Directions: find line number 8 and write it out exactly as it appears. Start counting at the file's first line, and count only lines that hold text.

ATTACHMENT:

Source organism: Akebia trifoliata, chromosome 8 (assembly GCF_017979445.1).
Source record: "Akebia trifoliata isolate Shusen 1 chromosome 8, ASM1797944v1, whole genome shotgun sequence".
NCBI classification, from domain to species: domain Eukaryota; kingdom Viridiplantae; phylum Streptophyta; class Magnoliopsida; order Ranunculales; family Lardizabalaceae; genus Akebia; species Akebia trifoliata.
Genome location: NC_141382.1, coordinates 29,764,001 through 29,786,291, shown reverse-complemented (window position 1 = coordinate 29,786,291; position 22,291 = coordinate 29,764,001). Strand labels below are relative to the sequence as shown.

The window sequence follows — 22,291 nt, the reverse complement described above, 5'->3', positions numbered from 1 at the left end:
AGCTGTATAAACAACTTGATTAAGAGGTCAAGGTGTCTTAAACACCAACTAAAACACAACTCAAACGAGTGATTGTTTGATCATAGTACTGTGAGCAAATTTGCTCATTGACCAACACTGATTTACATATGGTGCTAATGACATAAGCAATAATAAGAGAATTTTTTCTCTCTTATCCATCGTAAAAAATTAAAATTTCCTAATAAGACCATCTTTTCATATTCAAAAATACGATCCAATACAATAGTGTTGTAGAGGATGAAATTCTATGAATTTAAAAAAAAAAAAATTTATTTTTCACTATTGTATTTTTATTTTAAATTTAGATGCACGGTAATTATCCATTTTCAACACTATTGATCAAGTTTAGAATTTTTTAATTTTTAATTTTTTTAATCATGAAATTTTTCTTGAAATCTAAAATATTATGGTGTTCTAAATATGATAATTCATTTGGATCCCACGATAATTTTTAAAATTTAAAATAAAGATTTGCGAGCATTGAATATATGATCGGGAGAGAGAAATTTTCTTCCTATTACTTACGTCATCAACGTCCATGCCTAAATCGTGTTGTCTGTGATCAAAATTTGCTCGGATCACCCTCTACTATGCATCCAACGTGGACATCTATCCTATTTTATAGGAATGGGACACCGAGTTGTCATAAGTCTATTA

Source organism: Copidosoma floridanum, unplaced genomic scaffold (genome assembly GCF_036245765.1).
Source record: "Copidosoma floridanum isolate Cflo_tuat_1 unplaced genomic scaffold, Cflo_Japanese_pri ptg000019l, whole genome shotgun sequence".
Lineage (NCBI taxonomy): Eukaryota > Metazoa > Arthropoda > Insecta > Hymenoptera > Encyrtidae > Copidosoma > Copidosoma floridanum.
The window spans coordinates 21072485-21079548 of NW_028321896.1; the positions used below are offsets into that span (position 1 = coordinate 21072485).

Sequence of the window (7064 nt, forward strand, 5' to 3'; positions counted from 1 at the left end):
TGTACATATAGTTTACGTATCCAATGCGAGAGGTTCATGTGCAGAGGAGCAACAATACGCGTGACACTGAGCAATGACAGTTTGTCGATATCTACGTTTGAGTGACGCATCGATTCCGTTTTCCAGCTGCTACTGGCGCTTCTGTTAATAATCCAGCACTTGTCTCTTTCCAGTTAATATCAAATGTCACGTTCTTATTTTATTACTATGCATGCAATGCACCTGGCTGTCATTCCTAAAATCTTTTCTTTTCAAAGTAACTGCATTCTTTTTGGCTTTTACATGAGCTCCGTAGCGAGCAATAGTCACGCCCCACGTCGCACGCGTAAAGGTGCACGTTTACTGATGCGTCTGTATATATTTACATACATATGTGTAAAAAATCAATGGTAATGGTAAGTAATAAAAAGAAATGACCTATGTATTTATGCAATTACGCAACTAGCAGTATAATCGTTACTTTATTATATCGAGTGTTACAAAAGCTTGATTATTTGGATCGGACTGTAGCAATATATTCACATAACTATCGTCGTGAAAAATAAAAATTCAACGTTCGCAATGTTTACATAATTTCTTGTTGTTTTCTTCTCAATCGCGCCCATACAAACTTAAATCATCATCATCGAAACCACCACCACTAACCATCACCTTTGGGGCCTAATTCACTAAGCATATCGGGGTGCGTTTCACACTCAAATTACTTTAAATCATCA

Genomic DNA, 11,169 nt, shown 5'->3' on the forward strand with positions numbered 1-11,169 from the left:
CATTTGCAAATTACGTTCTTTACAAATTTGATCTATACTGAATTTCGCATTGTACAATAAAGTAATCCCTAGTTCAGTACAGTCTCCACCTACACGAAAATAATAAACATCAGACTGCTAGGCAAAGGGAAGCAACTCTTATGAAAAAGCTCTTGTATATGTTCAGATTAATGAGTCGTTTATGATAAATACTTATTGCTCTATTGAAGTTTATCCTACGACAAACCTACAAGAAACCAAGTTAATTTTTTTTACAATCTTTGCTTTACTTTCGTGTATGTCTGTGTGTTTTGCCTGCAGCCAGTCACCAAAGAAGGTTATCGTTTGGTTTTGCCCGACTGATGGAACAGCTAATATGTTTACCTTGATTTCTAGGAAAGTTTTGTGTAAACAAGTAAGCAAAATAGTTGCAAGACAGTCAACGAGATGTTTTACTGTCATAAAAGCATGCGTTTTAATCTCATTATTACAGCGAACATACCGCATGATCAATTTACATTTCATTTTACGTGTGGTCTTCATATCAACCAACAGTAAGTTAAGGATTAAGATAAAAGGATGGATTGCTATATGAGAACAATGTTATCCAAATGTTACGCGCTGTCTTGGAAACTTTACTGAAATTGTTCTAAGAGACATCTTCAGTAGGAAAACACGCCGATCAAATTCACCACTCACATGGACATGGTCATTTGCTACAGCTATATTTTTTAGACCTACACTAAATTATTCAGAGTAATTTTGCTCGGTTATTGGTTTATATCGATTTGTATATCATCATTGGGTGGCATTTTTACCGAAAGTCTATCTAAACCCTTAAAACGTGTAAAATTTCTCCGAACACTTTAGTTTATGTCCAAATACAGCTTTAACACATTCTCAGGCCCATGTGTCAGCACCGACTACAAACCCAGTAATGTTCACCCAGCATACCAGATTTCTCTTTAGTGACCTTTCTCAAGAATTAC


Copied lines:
Source record: "Copidosoma floridanum isolate Cflo_tuat_1 unplaced genomic scaffold, Cflo_Japanese_pri ptg000019l, whole genome shotgun sequence".